As soon as it goes out of fashion, a musical instrument is very quickly forgotten. So its meaning, appearance and how to play it disappears. However one finds that the name remains in the national culture. So nowadays, the word “bagpipe” or “dudar” can be found in folk songs, children’s games, and not only in children’s games (there is a game “Dudar” (Bagpiper) and a song “Play my bagpipe”) but what it means – nobody knows. Historical memory has erased all the details, leaving only the word.

The bagpipe didn’t disappear without a trace but it seems to have been separated into pieces. For large celebrations they started to use the accordion while the chanter or pipe (rozhock), remained as an independent instrument (the pipe always existed alongside the bagpipe), played by professional musicians. Shepherds continued to use the pipe as a calling or signalling instrument, but also used it for entertaining with friends. So, during the 19th century, instrument makers competed in the development and improvement of accordions, while the shepherds competed in the playing of pipes and hornpipes. They continued with this because they could still earn extra money by their playing.

We can certainly say that, in Russia, there were as many types of bagpipes in the 19th century as there were pastoral horns in the 20th century (and there is iconographic evidence to support this). There were many different types of horns, but two main types were the most popular: Either a double bore, made from cane, with six holes with or without bell – (pishiki), or a single bore- made from wood with five holes and a bell made of horn or birch bark. There were several local and regional combinations of these basic ideas. These two core types coincide, very naturally, with the bagpipes’ map of Eastern Europe. Pishchiki is an analogy of double chanter, single reed, no drone bagpipes of the Mediterranean and the Black Sea (chiboni) up to the Volga region (shuvyr). At the same time, the 5 holed, single bored instrument with a bell plus drone and sometimes an embroidered bag, fills the gap between the European Central bagpipes “dudas” (kozlami) and the bagpipes of Chuvash, Besermyan and Udmurts in the Volga and Ural regions.

At present, in Russia bagpipes are being developed again. These typically have a single bore, a drone, a horn bell and a goatskin bag. They use a range of scales based on a five hole or six hole fingering system, some have some extra holes at the bottom for the little fin- ger and a hole at the back for the thumb. There are also experiments with double chanter instruments using ox leather for the bag. It is this which originally gave the common name to the instrument – “volynka” – from “vol” meaning ox). After a hundred years of being in ‘retirement’, Russian folk music has developed and so the bagpipes have needed to develop as well – there has been a stabilizing and expanding of the scales of tunes and instruments. This is also illustrated in developments of the balalaika and the gusli. The range of notes available has expanded from 6 or 7 to 9 − 12 on the diatonic scale. Closed fingering systems and using the bell to amplify the lower sounds have allowed latent second voice polyphony, which is one of the specific features of Russian folk music. The trick is in the closed fingering which allows the two melodic lines, which in combination with appoggiatura melizmatika, gives the sound an authentic texture. Thought has also been put into ergonomics of the instrument to allow for high speed playing, over long periods, which is necessary for accompanying the dances. As pastoral instruments, single reed bagpipes have not undergone improvements and they usually have an unstable scale, just on the edge between pentatonic and early, not yet tempered, diatonic. On the horns, harmony colour is achieved through intonation and breath. Because of the requirements of today’s musicians, modern makers are producing scales which reflect the local instrumental tradition.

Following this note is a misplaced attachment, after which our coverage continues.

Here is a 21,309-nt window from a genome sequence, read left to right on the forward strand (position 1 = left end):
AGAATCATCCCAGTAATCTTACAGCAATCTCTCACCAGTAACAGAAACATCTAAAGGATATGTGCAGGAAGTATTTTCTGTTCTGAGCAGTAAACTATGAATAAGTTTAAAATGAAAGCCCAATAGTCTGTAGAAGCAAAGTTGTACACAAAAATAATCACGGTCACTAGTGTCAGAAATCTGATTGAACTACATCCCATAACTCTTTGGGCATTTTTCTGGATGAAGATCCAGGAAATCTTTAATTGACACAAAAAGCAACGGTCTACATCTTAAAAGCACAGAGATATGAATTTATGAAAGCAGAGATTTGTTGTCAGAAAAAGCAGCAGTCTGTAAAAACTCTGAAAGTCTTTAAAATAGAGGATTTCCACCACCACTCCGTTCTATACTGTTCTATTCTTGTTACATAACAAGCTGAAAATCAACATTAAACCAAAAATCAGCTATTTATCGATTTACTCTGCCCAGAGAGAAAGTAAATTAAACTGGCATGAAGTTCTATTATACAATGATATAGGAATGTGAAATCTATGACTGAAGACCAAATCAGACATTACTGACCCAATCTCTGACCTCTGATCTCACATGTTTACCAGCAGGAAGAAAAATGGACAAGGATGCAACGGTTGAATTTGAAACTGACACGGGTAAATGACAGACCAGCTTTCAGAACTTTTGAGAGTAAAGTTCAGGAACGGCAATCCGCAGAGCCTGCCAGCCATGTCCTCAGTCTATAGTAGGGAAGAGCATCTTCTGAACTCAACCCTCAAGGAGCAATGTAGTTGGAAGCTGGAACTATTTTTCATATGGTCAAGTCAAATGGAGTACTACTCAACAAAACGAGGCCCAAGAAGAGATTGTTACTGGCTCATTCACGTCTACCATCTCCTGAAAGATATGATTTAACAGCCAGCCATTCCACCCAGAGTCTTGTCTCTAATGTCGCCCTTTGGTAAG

Pipes by Alexander Khudolev from Sochi
Pipes by Vasily Ivanov, St Petersberg

In Russia, bagpipes died out in the 19th century, leaving the space for accordions to take over. However, the music that was played on them lived through to the 20th and, in some places, even to the 21th century. The traditional music that had been played on bagpipes was adapted for the accordion and consequently then recorded by collectors in the second half of the 20th century. In addition, the reconstruction and restoration of Russian bagpipes which is taking place today is being based on the ethnography of an instrument designed to perform certain specific genres and styles music from 150 years ago. The bagpipe movement in Russia is only just emerging, however, this process is irreversible! Instruments are being produced and musicians are performing the music, so the instrument will live, grow and take its place in the great bagpipe family.

A YouTube channel, dedicated to Russian bagpipes where you can find a great collection of videos.

For further information on Vasily’s instruments